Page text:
Wednesday, 9 December 2015

Review: Voyager 3.22: Real Life

The Doctor and his original, "perfect" family.
Star Trek Voyager - Season Three, Episode Twenty-Two - Real Life
Written between 23rd and 24th October 2015

Context is a big part of what makes a long-running series have that special feel. If a show is trying to develop characters over a long period of time, it makes sense to have continuity from one episode to the next, so that a character's previous experiences can realistically inform them as time goes by. TNG and DS9 were brilliant for this, with Picard being left reeling from the Borg attacks and his time as a Ressikan, and all of the characters in Deep Space Nine having their characters be thoroughly consistent throughout. Voyager often tries to do this, but often doesn't quite hit the mark, and that's what happens this week - okay in isolation, unforgivable in context.
     The Doctor has created a family on the Holodeck in order to better understand his patience - he's made himself a human wife, Charlene, and two children, Jeffrey and Belle. When he invites Kes and B'Elanna to come to dinner, they lambaste him for creating a "perfect" family, all of whom have perfect behaviour, adore him and follow his every desire. Seeking to help The Doctor's program have the intended effect, and drawing on her own troubled childhood, B'Elanna alters his program without him knowing. Charlene is now a busy lecturer, Belle has realistic childish strops and Jeffrey hangs out with Klingons who want to involve him in blood rituals. The Doctor attempts to fix things, but when his daughter has an accident he can't fix he simply stops the program and tries to get back to life aboard Voyager. Tom convinces him to see it through and watch his daughter die, and The Doctor is changed forever. There's also a subplot about Voyager encountering subspace anomalies, but I was barely listening for that.
   The episode's premise is not a bad one - The Doctor has done things to help him understand humans before, like in Tattoo where he gave himself a virtual flu and Kes taught him a similar lesson to what B'Elanna teaches him here. The difference is that said plot was the B-plot of that episode; a funny little side addition to the more important (if stunningly racist) A-plot about Chakotay's heritage. Here The Doctor has gone so far as to create holograms with which he identifies as family - something which in itself raises so many philosophical questions that this episode never touches upon. Instead of maybe presenting the idea of an artificial being creating more of himself and beginning to identify more with them than with the "real" world, we're instead given a series of trite lessons about family life and fatherhood, in which teenagers are moody, kids are crap and how dare a woman work? It also beggars belief for me that The Doctor need this particular lesson teaching in the first place - this is way before The Doctor's character shifted towards his intense egotism, and it just comes off as weird that he could be this clueless.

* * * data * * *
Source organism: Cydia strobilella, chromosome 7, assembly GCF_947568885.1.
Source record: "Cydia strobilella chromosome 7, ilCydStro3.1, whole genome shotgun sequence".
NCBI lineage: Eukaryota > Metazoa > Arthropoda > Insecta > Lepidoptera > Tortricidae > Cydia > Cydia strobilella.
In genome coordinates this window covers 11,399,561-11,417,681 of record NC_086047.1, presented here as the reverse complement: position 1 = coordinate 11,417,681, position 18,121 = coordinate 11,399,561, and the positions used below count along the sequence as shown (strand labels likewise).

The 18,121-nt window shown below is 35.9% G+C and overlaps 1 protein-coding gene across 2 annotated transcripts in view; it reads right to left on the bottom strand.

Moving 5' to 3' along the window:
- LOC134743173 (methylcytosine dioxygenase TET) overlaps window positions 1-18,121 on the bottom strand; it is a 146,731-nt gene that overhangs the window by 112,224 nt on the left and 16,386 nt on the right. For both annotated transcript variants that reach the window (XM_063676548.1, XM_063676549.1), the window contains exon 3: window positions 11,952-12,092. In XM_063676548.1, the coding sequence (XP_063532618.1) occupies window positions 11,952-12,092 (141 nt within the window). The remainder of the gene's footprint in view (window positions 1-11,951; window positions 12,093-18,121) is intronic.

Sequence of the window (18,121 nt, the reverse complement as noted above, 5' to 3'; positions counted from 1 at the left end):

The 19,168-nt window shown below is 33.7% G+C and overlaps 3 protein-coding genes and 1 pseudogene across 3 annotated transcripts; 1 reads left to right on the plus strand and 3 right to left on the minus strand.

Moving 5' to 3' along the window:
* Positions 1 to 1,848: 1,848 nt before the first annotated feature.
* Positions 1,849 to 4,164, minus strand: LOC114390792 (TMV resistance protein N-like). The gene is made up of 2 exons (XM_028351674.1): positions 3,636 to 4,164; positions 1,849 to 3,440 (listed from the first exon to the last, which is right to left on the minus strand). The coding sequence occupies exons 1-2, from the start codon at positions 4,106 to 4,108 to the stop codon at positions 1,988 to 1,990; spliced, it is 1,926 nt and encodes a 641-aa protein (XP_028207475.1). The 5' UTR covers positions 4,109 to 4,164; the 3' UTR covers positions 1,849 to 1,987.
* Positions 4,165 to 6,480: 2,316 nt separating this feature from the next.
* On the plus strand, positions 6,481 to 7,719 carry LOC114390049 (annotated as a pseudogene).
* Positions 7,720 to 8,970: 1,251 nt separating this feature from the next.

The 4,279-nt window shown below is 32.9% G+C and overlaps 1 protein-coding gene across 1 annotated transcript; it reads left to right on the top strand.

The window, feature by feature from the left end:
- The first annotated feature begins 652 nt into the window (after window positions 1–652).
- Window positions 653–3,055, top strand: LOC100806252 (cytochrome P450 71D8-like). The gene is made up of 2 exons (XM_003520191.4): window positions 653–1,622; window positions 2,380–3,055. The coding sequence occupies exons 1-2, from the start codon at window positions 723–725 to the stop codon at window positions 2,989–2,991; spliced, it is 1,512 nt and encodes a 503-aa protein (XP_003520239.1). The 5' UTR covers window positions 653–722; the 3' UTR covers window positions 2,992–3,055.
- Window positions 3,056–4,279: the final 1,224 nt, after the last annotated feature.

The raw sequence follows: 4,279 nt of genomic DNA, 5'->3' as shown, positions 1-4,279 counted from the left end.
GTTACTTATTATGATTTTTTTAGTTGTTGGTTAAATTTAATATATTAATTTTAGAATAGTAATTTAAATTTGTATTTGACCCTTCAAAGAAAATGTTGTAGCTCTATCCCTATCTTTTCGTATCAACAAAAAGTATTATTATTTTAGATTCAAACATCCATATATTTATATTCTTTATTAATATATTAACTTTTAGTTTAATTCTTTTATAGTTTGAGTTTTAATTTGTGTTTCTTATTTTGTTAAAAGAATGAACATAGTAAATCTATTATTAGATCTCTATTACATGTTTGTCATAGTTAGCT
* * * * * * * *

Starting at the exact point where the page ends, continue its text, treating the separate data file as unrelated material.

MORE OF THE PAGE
Kes from this episode starts wearing her hair long, and starts to
sport catsuits eerily similar to those of Seven of Nine. 
      The worst thing about this episode, however, is the emotional pull at the end. We watch as The Doctor, a being literally created to save lives, is unable to save the closest thing he has to a daughter - someone he created, too. Tom forces him to face this trauma, teaching him that real people simply can't stop and avoid confronting tragedy and grief. Except... when they can? The problem with this whole interpretation is that this episode's events never come up again. An episode designed to be an important moment in the growth of The Doctor's character, in which he undergoes the heart-wrenching and forever-life-altering tragedy of losing a child, has no continuity with the rest of the series. How amazing would it have been to see the family recur? For the next few episodes to show The Doctor trying to adjust to his duties while overcoming that grief? The simple fact is, you don't just get over losing a child. You don't just get over losing anyone. And the fact that The Doctor doesn't refer back to the events of this episode ruin its entire message.
     Voyager is guilty far too often of taking itself too seriously, but this episode suffered from exactly the opposite problem - it didn't take itself seriously enough. Buried in this episode is the potential for an amazing sci-fi concept and a heart-breaking change to The Doctor's character which does what this episode wants it to do and makes him seem more human - but it's not here. Instead, we are presented with something which aims to be funny with a sad ending, simple pimple. I want to say something about how I just have to expect this from Voyager, but I don't want to - sometimes this show can be extraordinary. It was just a shame they made such a tasteless mistake this close to one of the show's best episodes.


NEXT WEEK: Star Trek's answer to the Silurians in the continuity-stuffed Distant Origin.

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